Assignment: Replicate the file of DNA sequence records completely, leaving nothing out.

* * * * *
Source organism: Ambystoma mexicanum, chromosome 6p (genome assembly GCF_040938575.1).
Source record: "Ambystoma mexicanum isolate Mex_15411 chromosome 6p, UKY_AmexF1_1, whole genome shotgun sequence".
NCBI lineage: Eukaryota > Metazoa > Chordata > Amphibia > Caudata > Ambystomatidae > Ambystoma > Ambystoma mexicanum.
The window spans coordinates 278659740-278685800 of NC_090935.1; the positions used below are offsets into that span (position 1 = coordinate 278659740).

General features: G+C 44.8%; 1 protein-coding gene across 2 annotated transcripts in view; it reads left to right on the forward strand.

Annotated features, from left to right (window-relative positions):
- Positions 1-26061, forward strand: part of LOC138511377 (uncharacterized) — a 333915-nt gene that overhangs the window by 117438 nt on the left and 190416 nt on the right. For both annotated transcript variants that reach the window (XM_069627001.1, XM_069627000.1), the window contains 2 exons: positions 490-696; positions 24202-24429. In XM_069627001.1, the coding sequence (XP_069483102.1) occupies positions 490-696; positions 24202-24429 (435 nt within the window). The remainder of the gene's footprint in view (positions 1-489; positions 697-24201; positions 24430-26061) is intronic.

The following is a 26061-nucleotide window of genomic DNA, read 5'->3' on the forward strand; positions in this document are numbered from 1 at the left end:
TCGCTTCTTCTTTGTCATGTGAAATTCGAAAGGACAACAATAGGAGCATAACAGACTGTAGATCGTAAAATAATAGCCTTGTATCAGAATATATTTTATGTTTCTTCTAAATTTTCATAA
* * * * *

Source organism: Ambystoma mexicanum, chromosome 6p (genome assembly GCF_040938575.1).
Source record: "Ambystoma mexicanum isolate Mex_15411 chromosome 6p, UKY_AmexF1_1, whole genome shotgun sequence".
NCBI lineage: Eukaryota > Metazoa > Chordata > Amphibia > Caudata > Ambystomatidae > Ambystoma > Ambystoma mexicanum.
The window spans coordinates 278659740-278685800 of NC_090935.1; the positions used below are offsets into that span (position 1 = coordinate 278659740).

General features: G+C 44.8%; 1 protein-coding gene across 2 annotated transcripts in view; it reads left to right on the forward strand.

Annotated features, from left to right (window-relative positions):
- Positions 1-26061, forward strand: part of LOC138511377 (uncharacterized) — a 333915-nt gene that overhangs the window by 117438 nt on the left and 190416 nt on the right. For both annotated transcript variants that reach the window (XM_069627001.1, XM_069627000.1), the window contains 2 exons: positions 490-696; positions 24202-24429. In XM_069627001.1, the coding sequence (XP_069483102.1) occupies positions 490-696; positions 24202-24429 (435 nt within the window). The remainder of the gene's footprint in view (positions 1-489; positions 697-24201; positions 24430-26061) is intronic.

The following is a 26061-nucleotide window of genomic DNA, read 5'->3' on the forward strand; positions in this document are numbered from 1 at the left end:
TCGCTTCTTCTTTGTCATGTGAAATTCGAAAGGACAACAATAGGAGCATAACAGACTGTAGATCGTAAAATAATAGCCTTGTATCAGAATATATTTTATGTTTCTTCTAAATTTTCATAA